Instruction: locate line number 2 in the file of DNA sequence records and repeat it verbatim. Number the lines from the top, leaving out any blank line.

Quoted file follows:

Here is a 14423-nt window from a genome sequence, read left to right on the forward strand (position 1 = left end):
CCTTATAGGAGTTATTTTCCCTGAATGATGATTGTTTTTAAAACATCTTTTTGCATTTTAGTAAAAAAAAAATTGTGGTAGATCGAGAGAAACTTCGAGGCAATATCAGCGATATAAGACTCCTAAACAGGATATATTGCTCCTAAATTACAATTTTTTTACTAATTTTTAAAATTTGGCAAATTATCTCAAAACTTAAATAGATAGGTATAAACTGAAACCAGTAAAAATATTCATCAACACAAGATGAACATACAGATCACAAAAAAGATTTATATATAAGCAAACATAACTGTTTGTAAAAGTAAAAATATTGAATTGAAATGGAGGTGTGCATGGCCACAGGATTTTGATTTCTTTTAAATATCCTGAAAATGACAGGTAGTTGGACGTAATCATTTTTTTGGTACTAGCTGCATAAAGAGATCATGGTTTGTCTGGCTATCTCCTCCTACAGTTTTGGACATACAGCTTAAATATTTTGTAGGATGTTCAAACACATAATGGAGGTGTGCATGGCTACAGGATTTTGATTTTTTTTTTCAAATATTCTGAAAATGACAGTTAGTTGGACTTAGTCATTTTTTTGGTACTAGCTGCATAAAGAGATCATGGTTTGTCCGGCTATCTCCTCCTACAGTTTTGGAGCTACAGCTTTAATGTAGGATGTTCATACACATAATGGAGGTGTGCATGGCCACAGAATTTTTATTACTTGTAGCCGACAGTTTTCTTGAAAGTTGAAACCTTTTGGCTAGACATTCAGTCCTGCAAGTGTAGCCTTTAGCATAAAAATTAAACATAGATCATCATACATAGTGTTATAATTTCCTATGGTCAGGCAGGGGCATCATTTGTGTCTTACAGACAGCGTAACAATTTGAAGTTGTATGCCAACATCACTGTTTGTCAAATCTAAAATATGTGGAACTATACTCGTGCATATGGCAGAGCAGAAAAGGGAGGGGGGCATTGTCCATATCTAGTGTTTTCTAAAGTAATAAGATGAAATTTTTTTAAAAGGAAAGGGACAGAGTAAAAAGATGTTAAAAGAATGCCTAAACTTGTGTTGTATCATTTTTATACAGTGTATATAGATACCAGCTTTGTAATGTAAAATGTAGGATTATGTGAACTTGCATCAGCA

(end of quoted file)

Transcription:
CCTTATAGGAGTTATTTTCCCTGAATGATGATTGTTTTTAAAACATCTTTTTGCATTTTAGTAAAAAAAAAATTGTGGTAGATCGAGAGAAACTTCGAGGCAATATCAGCGATATAAGACTCCTAAACAGGATATATTGCTCCTAAATTACAATTTTTTTACTAATTTTTAAAATTTGGCAAATTATCTCAAAACTTAAATAGATAGGTATAAACTGAAACCAGTAAAAATATTCATCAACACAAGATGAACATACAGATCACAAAAAAGATTTATATATAAGCAAACATAACTGTTTGTAAAAGTAAAAATATTGAATTGAAATGGAGGTGTGCATGGCCACAGGATTTTGATTTCTTTTAAATATCCTGAAAATGACAGGTAGTTGGACGTAATCATTTTTTTGGTACTAGCTGCATAAAGAGATCATGGTTTGTCTGGCTATCTCCTCCTACAGTTTTGGACATACAGCTTAAATATTTTGTAGGATGTTCAAACACATAATGGAGGTGTGCATGGCTACAGGATTTTGATTTTTTTTTTCAAATATTCTGAAAATGACAGTTAGTTGGACTTAGTCATTTTTTTGGTACTAGCTGCATAAAGAGATCATGGTTTGTCCGGCTATCTCCTCCTACAGTTTTGGAGCTACAGCTTTAATGTAGGATGTTCATACACATAATGGAGGTGTGCATGGCCACAGAATTTTTATTACTTGTAGCCGACAGTTTTCTTGAAAGTTGAAACCTTTTGGCTAGACATTCAGTCCTGCAAGTGTAGCCTTTAGCATAAAAATTAAACATAGATCATCATACATAGTGTTATAATTTCCTATGGTCAGGCAGGGGCATCATTTGTGTCTTACAGACAGCGTAACAATTTGAAGTTGTATGCCAACATCACTGTTTGTCAAATCTAAAATATGTGGAACTATACTCGTGCATATGGCAGAGCAGAAAAGGGAGGGGGGCATTGTCCATATCTAGTGTTTTCTAAAGTAATAAGATGAAATTTTTTTAAAAGGAAAGGGACAGAGTAAAAAGATGTTAAAAGAATGCCTAAACTTGTGTTGTATCATTTTTATACAGTGTATATAGATACCAGCTTTGTAATGTAAAATGTAGGATTATGTGAACTTGCATCAGCA